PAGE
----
circuit with dependent current/Laplace

Discussion in 'Homework Help' started by newzed, Jun 25, 2012.

  1. newzed

    Thread Starter New Member

    Jan 11, 2012
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    Hi guys!
    I have an exercise to ask you about, I attached the image with the assignment.
    As you can see there is a "box" that is repeatedly attached inside the circuit, once and then twice and i have to find v(t).
    I was wondering if I could just replace the "box" with a 2.5Ω resistor by the time the dependent current is depending on something that is inside the box as well but i don't think it's possible...
    What do you suggest?
    Thanks guys :) :)
     
  2. steveb

    Senior Member

    Jul 3, 2008
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    You are free to make an equivalent circuit for the "box". That's what I would do myself. You are correct that the equivalent resistor is now 2.5 ohms. However, you still need to keep the dependent current source. That's as simple as you can make it (EDIT: no it is not, see below). You need to be cautious because the factor of 7 on the dependent current source needs to be changed. I think you can figure out that this involves a factor of 2. So, which way does it go? Is the factor 7/2 or 14 ?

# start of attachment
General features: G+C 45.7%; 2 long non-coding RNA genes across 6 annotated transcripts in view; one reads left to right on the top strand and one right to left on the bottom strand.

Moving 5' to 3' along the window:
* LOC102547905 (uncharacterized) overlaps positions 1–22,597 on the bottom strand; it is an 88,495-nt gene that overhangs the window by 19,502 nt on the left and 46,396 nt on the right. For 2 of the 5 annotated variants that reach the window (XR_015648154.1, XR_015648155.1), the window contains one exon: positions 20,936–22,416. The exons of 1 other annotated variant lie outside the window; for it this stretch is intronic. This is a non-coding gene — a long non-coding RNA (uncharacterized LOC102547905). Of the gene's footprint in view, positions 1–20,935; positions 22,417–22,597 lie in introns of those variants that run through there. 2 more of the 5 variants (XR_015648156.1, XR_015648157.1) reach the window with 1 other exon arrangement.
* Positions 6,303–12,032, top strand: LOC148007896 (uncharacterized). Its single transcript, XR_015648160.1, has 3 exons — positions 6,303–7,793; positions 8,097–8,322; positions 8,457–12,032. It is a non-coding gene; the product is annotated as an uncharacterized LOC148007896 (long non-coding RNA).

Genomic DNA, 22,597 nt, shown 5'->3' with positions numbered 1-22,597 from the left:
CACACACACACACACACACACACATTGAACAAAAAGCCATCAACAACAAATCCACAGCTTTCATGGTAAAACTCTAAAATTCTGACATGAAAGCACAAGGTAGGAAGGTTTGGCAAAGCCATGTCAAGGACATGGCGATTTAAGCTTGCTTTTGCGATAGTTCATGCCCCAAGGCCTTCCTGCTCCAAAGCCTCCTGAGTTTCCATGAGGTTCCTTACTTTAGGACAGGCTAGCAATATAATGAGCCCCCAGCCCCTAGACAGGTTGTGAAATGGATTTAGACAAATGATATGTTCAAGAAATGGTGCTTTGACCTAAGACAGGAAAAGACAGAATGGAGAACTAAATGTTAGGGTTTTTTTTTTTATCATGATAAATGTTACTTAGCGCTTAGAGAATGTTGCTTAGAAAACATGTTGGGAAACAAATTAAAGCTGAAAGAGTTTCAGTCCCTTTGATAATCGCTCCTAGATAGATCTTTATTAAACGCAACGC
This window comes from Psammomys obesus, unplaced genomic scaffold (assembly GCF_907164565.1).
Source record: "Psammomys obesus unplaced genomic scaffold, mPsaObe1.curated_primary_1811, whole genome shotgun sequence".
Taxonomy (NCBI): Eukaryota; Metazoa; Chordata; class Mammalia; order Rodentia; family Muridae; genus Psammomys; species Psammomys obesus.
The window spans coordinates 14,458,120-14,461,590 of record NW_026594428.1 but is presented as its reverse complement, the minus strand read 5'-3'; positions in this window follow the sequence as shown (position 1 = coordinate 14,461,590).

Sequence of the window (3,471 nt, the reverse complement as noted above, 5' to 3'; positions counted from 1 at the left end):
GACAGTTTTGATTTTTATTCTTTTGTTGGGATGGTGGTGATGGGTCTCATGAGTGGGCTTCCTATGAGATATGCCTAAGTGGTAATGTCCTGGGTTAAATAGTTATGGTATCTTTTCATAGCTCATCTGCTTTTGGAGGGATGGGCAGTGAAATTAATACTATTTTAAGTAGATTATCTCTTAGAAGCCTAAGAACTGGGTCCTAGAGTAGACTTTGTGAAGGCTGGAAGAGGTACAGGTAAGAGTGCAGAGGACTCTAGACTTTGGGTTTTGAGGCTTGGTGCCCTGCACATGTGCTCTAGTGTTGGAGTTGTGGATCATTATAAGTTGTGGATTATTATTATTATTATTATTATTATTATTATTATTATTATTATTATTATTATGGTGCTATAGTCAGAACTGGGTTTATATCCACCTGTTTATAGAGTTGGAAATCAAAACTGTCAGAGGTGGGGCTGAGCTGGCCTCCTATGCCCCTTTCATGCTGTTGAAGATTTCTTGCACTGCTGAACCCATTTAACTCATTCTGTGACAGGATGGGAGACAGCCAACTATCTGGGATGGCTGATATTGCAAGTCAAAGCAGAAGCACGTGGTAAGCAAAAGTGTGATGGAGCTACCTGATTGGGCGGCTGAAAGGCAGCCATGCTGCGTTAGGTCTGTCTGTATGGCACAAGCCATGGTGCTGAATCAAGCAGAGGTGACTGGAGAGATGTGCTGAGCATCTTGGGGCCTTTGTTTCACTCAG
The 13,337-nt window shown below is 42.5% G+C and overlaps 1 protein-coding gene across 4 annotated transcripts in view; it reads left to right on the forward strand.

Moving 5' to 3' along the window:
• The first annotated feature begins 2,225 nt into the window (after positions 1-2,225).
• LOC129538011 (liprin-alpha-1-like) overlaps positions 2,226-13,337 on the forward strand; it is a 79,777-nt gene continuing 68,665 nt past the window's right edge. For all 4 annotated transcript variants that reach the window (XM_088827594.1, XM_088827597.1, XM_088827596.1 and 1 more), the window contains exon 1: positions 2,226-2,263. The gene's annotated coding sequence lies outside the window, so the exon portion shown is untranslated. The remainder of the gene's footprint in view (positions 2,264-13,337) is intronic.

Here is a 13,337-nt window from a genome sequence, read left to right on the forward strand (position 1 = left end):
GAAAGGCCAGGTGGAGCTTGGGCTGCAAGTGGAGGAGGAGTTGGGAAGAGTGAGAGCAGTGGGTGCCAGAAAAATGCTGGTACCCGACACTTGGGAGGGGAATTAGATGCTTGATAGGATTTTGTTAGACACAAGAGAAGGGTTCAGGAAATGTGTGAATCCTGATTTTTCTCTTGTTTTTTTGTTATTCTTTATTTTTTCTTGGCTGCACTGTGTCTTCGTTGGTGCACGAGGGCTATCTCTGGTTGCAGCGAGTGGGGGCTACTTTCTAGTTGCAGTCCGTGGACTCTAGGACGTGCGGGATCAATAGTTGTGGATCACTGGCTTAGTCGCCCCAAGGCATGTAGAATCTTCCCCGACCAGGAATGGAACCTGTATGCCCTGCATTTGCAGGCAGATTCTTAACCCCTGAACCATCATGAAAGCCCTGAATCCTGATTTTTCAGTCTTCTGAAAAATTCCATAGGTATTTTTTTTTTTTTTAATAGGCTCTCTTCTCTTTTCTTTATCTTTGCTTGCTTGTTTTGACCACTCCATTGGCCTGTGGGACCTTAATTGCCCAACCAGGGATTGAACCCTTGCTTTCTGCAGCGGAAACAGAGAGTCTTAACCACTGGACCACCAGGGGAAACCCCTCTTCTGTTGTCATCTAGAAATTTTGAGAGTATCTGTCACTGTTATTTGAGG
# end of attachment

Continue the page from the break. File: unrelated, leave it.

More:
EDIT: Thinking further, this is a special case because the dependent current source depends on an internal current. Hence, it seems you can make an equivalent resistor out of it. The resistance can be calculated by imagining a 1 V supply driving it, and then calculating the total current. Then the ratio V/I is the resistance.
     
    Last edited: Jun 25, 2012
  3. WBahn

    Moderator

    Mar 31, 2012
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    Whatever current is flowing in the control branch (the left hand side), the same amount will be flowing in the right hand side and seven times that will be flowing in the center path. So a total of 9 times the current will be flowing as would be for a 5Ω resistor for the same voltage. So what size resistor would make that happen?
     
  4. newzed

    Thread Starter New Member

    Jan 11, 2012
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    @steveb yeah I figured out that I could have made and equivalent circuit finding the equivalent Resistance like I was looking for the thevenin eq. circuit of the box.
    In this way my Rth would be = Vo/Io attaching a Voltage or a Current source to the circuit. The problem is that I don't know where I can attach it, I mean, i create a new branch in parallel with the other three with a voltage/current source and then i calculate the Rth?
    Furthermore I didn't get you second part of response about the factor of 2 involving the current...

    @WBahn I get that the total current is 9ix entering and leaving the box but that ix is not known by me so I'm sure I can replace it with just an equivalent resistance the thing is that I don't know how by the time I don't know where I have to calculate the equivalent resistance of the box